San Diego, CA. What is worse than losing your
job? The bills just keep coming in even after any available unemployment
benefits have been exhausted. Money is becoming very tight for an
alarmingly high number of American families as the economic downturn
accelerated after the September 11th attack on America. That aside, many
money shortages among American families, are due in part to poor spending
decisions made in the past which has left have little or no savings. Panic
oriented, credit based, spending decisions are usually unwise even though
they are made under desperate situations.
Dealing with creditors and getting out from under a mountain of debt are
two situations many Americans are finding themselves in for the first
time. Taking action early and not delaying communications with creditors
or others involved is essential for survival and long term financial
recovery. Establishing a written plan of action for both household
spending and debt reduction is crucial to financial survival and recovery.
Take positive steps in order to reduce the negative impact of adjusting to
a lower income life-style. Developing new spending priorities and
techniques to make less income go farther is an acquired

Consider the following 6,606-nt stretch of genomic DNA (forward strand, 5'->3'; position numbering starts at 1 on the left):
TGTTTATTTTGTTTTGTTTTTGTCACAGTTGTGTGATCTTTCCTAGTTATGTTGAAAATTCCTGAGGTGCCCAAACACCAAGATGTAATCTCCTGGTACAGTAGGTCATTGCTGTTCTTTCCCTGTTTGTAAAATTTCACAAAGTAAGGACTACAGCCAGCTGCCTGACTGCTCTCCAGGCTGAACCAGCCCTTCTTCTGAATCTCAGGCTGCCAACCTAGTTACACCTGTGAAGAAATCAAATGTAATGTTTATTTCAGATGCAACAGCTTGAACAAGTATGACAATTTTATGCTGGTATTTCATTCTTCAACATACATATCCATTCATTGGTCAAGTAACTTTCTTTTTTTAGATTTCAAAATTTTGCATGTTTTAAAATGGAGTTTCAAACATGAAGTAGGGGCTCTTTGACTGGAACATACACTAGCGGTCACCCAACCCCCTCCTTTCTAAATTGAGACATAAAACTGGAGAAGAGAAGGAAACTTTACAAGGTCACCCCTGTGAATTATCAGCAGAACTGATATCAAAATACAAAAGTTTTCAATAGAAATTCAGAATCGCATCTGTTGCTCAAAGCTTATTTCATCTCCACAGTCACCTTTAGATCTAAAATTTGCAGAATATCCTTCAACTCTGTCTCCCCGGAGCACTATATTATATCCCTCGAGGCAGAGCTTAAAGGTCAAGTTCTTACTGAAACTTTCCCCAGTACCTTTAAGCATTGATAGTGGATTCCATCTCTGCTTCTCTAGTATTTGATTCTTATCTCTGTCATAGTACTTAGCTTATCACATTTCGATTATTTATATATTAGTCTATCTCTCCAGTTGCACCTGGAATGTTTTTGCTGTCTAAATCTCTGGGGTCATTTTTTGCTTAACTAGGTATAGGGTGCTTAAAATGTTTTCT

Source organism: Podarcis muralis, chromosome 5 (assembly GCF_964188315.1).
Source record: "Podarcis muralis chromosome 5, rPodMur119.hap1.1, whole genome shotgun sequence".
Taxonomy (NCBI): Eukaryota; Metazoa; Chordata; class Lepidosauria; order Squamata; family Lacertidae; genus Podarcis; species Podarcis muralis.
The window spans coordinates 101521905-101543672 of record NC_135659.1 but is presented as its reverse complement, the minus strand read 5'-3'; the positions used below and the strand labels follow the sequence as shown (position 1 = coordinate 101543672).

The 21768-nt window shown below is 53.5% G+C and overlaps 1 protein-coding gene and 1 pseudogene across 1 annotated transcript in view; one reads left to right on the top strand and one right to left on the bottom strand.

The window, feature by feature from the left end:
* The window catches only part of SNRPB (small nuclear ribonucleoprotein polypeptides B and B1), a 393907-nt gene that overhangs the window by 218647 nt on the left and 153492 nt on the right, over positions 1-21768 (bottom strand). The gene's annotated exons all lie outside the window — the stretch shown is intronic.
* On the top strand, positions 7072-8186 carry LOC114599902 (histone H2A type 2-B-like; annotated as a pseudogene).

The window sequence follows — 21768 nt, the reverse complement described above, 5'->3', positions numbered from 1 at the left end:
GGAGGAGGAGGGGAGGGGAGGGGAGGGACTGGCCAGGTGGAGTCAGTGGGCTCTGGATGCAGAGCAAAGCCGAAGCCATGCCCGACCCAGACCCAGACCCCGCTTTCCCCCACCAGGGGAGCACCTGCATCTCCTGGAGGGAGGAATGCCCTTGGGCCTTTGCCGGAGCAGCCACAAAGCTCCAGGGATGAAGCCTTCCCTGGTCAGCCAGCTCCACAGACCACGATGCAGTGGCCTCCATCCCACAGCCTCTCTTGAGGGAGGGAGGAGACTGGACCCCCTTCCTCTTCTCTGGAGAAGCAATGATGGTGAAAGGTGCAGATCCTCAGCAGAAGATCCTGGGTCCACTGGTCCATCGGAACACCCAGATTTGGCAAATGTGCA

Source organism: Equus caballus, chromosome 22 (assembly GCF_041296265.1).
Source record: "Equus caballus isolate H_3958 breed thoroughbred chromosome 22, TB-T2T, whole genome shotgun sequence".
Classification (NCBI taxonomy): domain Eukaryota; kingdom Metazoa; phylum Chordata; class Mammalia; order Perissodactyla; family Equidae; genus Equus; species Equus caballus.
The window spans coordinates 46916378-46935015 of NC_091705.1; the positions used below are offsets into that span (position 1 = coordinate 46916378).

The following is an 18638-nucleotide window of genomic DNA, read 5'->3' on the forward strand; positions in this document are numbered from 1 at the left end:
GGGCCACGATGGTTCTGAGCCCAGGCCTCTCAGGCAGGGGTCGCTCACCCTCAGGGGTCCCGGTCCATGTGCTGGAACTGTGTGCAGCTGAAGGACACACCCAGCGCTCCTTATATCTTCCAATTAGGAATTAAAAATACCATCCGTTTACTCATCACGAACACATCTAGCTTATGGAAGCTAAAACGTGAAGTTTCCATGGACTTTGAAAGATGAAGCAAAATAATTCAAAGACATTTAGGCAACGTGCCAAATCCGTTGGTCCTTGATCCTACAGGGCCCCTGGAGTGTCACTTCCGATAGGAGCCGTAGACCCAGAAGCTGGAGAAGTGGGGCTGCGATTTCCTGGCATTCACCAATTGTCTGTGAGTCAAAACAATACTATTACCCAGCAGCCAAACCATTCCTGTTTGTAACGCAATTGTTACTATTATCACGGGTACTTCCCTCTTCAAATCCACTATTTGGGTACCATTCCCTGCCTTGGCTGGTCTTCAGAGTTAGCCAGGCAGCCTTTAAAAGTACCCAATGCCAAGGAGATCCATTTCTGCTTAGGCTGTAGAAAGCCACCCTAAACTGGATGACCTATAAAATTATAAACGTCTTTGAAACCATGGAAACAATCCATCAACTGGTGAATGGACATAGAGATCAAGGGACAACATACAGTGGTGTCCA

skill. Achieving greater value for your spendable dollars, especially in
household and grocery spending (because that is where 30 cents of every
take-home dollar of income goes) makes coupon and rebate use even more
essential than ever.
Working directly with creditors, will help you avoid making the same
mistakes again. Letting credit and debt counselors do the work with
creditors for you can be less stressful, but it also may be expensive due
to fraud and scams. Many so-called debt management agencies are fronts for
lawyers who just try to sell people on filing for bankruptcy. If you
select a credit counseling agency, make certain they are an accredited,
nonprofit agency with a long successful track record of helping consumers.
The three basic ground rules when dealing with creditors are: be honest,
be humble and be in touch. Take the first step by contacting all
creditors, preferably ahead of time if you know an income reduction is
pending. Explain what's happening and lay the groundwork for a temporary
reduction of payments. Have your plan ready. Tell how much you can afford
to pay and how often you can pay it. Then be ready to negotiate.
Getting out of debt (and rebuilding credit) is a somewhat slower, step by
step process. Avoid more borrowing just to pay someone else off. Sometimes
a consolidation loan improves cash flow, but ultimately it is added debt
and that may have a negative impact on credit files, especially if paying
off new charges in addition to a consolidation loan. What your credit
files might say about you in future years is your responsibility. Taking
positive action with all creditors early usually stops negative reports
from being sent to credit reporting agencies.
For information about
monthly budgeting guidelines, and
warning labels for your charge cards, visit the ICFE's Web page at:
If you would like a printed copy, please send $1 to the